-[insert awkward joke about bumping into future love interests here.]

-I’m sure you could find another apartment.

-…but it’s your decision.

Thank you, sir, for saying all of the things I was hoping you would negate for me. In the end, though, I’m glad that I talked to him about it. It pulled me back to reality. Because living in the same building as your ex would be awful. Even if the apartment is perfect. It would be like the relationship was haunting you. Every time you walked into the building. And I’m not in the market for that sort of living arrangement.

Any opinions? What would you have done?


Dear [insert name here],

I have a folder on my computer named “Letters.” It’s been on my desktop for about three months now. It’s become this strange sort of diary that I’ve ending up writing in whenever I became overwhelmed by what I call “the big split.”   You see, I have found that whenever I have something to say to someone that I’m not quite ready to/cannot/will not say to them, I write them a letter. It gets it out of my head, moves it onto somewhere I can just leave it for a while. (I highly suggest this, especially if you’re an over-thinker like I am. Many a 4 am letter has been written, believe you me.) Anyway, there’s been a lot of times in this split where I’ve wanted to call my ex, but due to a combination of intelligence, friends, and an all-women’s college background, I resisted. (Thank you, feminist professors.) Instead, I wrote him letters. And now, well… now I think it’s time to let them go.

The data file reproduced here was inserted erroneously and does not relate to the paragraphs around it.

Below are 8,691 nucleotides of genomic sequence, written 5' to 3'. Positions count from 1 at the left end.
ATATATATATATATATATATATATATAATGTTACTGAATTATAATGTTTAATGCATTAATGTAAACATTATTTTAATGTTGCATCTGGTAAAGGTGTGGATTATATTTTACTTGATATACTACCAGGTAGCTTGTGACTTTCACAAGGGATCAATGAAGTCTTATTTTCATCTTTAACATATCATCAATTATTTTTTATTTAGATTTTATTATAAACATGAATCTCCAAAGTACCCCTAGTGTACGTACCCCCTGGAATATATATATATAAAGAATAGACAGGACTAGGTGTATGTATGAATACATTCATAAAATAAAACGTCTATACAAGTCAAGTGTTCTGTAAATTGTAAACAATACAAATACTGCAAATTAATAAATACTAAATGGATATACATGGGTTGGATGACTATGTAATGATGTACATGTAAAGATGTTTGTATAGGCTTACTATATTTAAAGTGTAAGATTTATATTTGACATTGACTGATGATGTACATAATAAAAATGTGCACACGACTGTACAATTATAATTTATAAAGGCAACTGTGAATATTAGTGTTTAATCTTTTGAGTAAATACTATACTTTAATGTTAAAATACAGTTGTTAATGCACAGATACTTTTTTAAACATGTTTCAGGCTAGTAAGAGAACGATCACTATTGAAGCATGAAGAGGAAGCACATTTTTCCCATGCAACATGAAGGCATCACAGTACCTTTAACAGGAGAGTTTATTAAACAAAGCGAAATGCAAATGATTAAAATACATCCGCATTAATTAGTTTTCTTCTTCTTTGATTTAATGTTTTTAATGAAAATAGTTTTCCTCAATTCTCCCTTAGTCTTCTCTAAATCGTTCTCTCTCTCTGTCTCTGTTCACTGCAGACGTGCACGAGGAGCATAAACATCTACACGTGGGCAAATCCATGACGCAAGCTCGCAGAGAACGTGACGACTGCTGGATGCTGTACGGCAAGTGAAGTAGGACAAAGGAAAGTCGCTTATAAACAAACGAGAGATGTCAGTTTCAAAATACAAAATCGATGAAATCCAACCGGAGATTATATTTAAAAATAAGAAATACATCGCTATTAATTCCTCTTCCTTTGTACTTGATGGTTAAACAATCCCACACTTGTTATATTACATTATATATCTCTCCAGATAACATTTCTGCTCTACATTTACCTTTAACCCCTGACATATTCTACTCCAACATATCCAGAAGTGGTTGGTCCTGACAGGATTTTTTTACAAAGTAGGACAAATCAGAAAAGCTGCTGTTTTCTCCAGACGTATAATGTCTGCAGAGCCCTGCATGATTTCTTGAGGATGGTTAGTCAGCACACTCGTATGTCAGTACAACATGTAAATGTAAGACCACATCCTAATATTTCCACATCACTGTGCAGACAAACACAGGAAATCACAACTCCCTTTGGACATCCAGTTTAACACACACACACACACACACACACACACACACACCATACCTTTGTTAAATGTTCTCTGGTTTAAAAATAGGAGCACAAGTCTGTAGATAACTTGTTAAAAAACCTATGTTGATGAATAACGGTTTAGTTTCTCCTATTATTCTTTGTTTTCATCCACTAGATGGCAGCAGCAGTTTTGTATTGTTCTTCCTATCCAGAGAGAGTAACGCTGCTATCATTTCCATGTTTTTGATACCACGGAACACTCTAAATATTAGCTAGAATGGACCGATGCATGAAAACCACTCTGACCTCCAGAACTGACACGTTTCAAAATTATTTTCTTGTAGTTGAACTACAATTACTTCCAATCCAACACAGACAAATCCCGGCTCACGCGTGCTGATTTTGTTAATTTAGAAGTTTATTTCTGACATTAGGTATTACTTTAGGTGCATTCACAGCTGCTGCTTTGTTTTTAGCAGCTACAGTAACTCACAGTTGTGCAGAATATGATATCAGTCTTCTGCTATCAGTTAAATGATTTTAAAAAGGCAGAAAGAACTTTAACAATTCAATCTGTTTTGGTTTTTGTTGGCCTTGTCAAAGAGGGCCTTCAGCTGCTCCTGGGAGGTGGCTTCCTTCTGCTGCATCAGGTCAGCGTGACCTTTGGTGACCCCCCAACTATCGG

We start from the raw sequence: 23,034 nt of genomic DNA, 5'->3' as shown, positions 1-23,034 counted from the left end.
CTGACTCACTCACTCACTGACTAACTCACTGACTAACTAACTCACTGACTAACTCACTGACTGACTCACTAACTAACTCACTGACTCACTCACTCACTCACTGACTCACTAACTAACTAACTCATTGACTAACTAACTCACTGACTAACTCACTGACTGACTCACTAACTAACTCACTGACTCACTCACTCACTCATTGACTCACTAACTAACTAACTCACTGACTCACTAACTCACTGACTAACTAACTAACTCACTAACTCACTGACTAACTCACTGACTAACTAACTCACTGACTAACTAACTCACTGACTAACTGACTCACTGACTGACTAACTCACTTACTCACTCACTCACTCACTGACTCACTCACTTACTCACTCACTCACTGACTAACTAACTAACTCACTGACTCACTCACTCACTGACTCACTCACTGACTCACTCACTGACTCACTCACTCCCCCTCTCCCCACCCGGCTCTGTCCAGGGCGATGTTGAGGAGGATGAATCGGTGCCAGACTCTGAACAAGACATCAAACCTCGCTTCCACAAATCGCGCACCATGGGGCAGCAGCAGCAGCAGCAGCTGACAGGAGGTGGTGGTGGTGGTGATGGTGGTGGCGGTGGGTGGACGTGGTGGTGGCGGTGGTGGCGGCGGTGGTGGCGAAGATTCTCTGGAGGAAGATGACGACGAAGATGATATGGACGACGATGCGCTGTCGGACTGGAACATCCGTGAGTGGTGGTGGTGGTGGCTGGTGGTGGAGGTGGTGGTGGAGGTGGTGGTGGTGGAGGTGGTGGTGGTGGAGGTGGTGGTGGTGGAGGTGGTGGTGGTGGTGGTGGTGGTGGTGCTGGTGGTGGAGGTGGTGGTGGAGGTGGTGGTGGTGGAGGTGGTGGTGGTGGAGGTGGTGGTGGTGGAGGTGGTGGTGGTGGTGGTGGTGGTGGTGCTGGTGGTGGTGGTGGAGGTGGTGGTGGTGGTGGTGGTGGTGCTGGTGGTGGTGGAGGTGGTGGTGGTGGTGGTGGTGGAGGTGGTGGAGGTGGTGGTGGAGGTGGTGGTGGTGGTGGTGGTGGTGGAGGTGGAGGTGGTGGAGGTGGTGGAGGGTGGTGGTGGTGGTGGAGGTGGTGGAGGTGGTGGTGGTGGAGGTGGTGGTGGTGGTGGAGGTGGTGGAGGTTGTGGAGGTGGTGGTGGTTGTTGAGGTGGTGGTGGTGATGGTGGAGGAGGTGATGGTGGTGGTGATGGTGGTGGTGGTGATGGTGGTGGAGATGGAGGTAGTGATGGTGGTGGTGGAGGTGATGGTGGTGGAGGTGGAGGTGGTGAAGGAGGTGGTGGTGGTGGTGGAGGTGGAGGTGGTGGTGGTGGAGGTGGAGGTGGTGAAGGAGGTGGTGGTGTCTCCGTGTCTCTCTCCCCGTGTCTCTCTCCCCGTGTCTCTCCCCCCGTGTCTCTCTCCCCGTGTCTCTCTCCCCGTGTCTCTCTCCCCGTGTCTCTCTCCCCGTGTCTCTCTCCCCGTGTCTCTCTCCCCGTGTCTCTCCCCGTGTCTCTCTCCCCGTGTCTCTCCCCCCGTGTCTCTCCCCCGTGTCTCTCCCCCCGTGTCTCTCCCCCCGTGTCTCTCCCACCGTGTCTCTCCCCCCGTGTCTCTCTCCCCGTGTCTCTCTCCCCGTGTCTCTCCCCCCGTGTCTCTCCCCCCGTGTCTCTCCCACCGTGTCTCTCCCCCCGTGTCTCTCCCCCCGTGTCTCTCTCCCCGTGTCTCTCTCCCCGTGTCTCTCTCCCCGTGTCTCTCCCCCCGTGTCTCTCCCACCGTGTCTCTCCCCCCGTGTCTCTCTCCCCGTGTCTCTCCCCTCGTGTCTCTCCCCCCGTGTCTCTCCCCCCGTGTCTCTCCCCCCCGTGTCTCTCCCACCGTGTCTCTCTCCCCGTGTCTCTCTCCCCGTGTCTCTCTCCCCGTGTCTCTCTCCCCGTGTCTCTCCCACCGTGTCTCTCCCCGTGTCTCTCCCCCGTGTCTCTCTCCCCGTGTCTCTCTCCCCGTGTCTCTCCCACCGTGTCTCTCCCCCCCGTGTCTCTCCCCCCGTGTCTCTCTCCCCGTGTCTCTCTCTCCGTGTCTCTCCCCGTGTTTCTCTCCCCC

Yes, we’ve all been there. That strange moment where you realize that the person who once took up a ton of space in your world was A) far from perfect and B), more importantly, is no longer worth the time or amount of space he’s been occupying. And, quite honestly, it’s about time I got there.

Something clicked for me tonight.

I was hanging out at my sister and brother-in-law’s apartment, just watching a movie and drinking some wine. It’s no secret that I’ve had my reservations about the two of them since they announced their engagement. They’re too young, they bicker, they got engaged so quickly, etc, etc. But watching them tonight, I felt how invested they were in each other, how accepting, how entirely present they were. It was like an electric shock.

I drove home and pulled up the letters file, looked at the discoveries, admissions, laments, and just plain bullshit that I had written in the past few months. I looked at the amount of time I had spent trying to sort through the confusing mess that was the past three years of my life, and I finally exhaled. Three years of holding my breath.

So, I guess this sort of counts as my last letter.

I’ll end it with this:

Thank you. Be well.


Frodo and the Oven